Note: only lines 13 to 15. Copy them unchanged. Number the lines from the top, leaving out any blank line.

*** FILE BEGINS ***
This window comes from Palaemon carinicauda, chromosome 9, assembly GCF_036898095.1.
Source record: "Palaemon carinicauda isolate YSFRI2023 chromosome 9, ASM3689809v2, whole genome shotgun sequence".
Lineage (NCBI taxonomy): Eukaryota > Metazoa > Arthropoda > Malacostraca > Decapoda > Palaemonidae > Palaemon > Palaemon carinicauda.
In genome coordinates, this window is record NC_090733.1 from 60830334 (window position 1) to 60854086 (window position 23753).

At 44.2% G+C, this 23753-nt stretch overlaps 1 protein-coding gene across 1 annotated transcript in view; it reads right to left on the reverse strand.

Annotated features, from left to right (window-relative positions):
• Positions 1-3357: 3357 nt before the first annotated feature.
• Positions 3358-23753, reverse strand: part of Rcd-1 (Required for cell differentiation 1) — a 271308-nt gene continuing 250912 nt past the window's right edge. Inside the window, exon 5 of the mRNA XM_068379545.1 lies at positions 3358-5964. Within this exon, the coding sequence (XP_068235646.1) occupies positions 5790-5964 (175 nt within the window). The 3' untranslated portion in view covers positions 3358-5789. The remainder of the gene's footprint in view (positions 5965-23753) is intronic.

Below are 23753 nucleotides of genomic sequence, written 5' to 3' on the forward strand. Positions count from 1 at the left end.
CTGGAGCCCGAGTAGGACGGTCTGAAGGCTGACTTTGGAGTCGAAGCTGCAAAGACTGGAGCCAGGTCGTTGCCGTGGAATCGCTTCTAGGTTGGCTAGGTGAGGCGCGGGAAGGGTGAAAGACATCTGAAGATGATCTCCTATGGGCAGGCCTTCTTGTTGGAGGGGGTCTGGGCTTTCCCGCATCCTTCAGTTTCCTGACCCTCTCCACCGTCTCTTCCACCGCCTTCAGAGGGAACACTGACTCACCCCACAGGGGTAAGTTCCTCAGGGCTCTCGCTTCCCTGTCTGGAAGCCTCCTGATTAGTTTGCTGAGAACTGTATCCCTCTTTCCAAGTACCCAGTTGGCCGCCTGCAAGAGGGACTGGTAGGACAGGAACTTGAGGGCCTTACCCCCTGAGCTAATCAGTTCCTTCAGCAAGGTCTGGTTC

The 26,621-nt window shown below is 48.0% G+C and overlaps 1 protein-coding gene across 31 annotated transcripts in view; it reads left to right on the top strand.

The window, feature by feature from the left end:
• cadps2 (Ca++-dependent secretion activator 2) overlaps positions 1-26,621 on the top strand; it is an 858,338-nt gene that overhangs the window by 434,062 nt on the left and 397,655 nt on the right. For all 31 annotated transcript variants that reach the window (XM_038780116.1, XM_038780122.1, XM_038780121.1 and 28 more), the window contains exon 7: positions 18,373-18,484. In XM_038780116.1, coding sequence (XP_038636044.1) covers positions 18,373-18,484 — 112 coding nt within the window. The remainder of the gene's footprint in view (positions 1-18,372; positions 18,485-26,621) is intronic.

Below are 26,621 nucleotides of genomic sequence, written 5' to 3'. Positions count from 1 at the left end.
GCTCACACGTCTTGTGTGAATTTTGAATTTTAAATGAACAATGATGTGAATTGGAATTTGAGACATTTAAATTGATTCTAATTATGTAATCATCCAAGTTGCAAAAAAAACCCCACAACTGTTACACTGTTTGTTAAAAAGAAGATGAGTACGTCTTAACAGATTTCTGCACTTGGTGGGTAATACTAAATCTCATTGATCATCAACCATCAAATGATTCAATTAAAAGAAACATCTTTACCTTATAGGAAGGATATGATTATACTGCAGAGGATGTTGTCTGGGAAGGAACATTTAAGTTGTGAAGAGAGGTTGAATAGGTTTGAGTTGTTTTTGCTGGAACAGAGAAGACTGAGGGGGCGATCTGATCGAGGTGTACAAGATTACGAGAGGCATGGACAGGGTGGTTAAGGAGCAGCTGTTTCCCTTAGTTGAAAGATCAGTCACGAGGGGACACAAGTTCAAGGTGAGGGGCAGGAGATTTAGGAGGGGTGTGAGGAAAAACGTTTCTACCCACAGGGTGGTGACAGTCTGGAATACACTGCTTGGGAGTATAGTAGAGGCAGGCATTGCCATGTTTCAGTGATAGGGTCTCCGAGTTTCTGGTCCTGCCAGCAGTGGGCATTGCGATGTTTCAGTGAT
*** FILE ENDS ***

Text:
• cadps2 (Ca++-dependent secretion activator 2) overlaps positions 1-26,621 on the top strand; it is an 858,338-nt gene that overhangs the window by 434,062 nt on the left and 397,655 nt on the right. For all 31 annotated transcript variants that reach the window (XM_038780116.1, XM_038780122.1, XM_038780121.1 and 28 more), the window contains exon 7: positions 18,373-18,484. In XM_038780116.1, coding sequence (XP_038636044.1) covers positions 18,373-18,484 — 112 coding nt within the window. The remainder of the gene's footprint in view (positions 1-18,372; positions 18,485-26,621) is intronic.

Below are 26,621 nucleotides of genomic sequence, written 5' to 3'. Positions count from 1 at the left end.
GCTCACACGTCTTGTGTGAATTTTGAATTTTAAATGAACAATGATGTGAATTGGAATTTGAGACATTTAAATTGATTCTAATTATGTAATCATCCAAGTTGCAAAAAAAACCCCACAACTGTTACACTGTTTGTTAAAAAGAAGATGAGTACGTCTTAACAGATTTCTGCACTTGGTGGGTAATACTAAATCTCATTGATCATCAACCATCAAATGATTCAATTAAAAGAAACATCTTTACCTTATAGGAAGGATATGATTATACTGCAGAGGATGTTGTCTGGGAAGGAACATTTAAGTTGTGAAGAGAGGTTGAATAGGTTTGAGTTGTTTTTGCTGGAACAGAGAAGACTGAGGGGGCGATCTGATCGAGGTGTACAAGATTACGAGAGGCATGGACAGGGTGGTTAAGGAGCAGCTGTTTCCCTTAGTTGAAAGATCAGTCACGAGGGGACACAAGTTCAAGGTGAGGGGCAGGAGATTTAGGAGGGGTGTGAGGAAAAACGTTTCTACCCACAGGGTGGTGACAGTCTGGAATACACTGCTTGGGAGTATAGTAGAGGCAGGCATTGCCATGTTTCAGTGATAGGGTCTCCGAGTTTCTGGTCCTGCCAGCAGTGGGCATTGCGATGTTTCAGTGAT